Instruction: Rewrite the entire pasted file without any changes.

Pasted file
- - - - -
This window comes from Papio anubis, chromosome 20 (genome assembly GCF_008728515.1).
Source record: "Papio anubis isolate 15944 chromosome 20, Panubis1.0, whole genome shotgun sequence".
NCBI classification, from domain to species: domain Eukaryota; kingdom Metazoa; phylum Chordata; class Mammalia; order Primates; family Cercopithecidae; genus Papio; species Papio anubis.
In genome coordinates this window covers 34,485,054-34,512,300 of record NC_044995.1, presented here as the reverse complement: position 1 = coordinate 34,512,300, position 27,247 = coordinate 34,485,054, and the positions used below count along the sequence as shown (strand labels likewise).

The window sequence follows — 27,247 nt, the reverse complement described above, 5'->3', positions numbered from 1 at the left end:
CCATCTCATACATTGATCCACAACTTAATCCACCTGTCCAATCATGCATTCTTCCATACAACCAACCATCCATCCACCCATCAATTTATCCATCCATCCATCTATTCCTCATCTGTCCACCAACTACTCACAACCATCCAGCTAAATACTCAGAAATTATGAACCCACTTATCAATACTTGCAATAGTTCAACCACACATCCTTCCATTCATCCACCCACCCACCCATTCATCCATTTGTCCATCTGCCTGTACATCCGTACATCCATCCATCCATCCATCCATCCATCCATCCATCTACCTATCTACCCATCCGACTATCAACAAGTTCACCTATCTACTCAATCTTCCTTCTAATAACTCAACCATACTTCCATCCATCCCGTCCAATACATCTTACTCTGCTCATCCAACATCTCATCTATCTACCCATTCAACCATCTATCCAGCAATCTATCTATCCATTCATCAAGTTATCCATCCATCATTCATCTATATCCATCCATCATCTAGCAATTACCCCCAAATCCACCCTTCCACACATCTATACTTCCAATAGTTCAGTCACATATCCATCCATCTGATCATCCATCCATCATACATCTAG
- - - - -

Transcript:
This window comes from Papio anubis, chromosome 20 (genome assembly GCF_008728515.1).
Source record: "Papio anubis isolate 15944 chromosome 20, Panubis1.0, whole genome shotgun sequence".
NCBI classification, from domain to species: domain Eukaryota; kingdom Metazoa; phylum Chordata; class Mammalia; order Primates; family Cercopithecidae; genus Papio; species Papio anubis.
In genome coordinates this window covers 34,485,054-34,512,300 of record NC_044995.1, presented here as the reverse complement: position 1 = coordinate 34,512,300, position 27,247 = coordinate 34,485,054, and the positions used below count along the sequence as shown (strand labels likewise).

The window sequence follows — 27,247 nt, the reverse complement described above, 5'->3', positions numbered from 1 at the left end:
CCATCTCATACATTGATCCACAACTTAATCCACCTGTCCAATCATGCATTCTTCCATACAACCAACCATCCATCCACCCATCAATTTATCCATCCATCCATCTATTCCTCATCTGTCCACCAACTACTCACAACCATCCAGCTAAATACTCAGAAATTATGAACCCACTTATCAATACTTGCAATAGTTCAACCACACATCCTTCCATTCATCCACCCACCCACCCATTCATCCATTTGTCCATCTGCCTGTACATCCGTACATCCATCCATCCATCCATCCATCCATCCATCCATCTACCTATCTACCCATCCGACTATCAACAAGTTCACCTATCTACTCAATCTTCCTTCTAATAACTCAACCATACTTCCATCCATCCCGTCCAATACATCTTACTCTGCTCATCCAACATCTCATCTATCTACCCATTCAACCATCTATCCAGCAATCTATCTATCCATTCATCAAGTTATCCATCCATCATTCATCTATATCCATCCATCATCTAGCAATTACCCCCAAATCCACCCTTCCACACATCTATACTTCCAATAGTTCAGTCACATATCCATCCATCTGATCATCCATCCATCATACATCTAG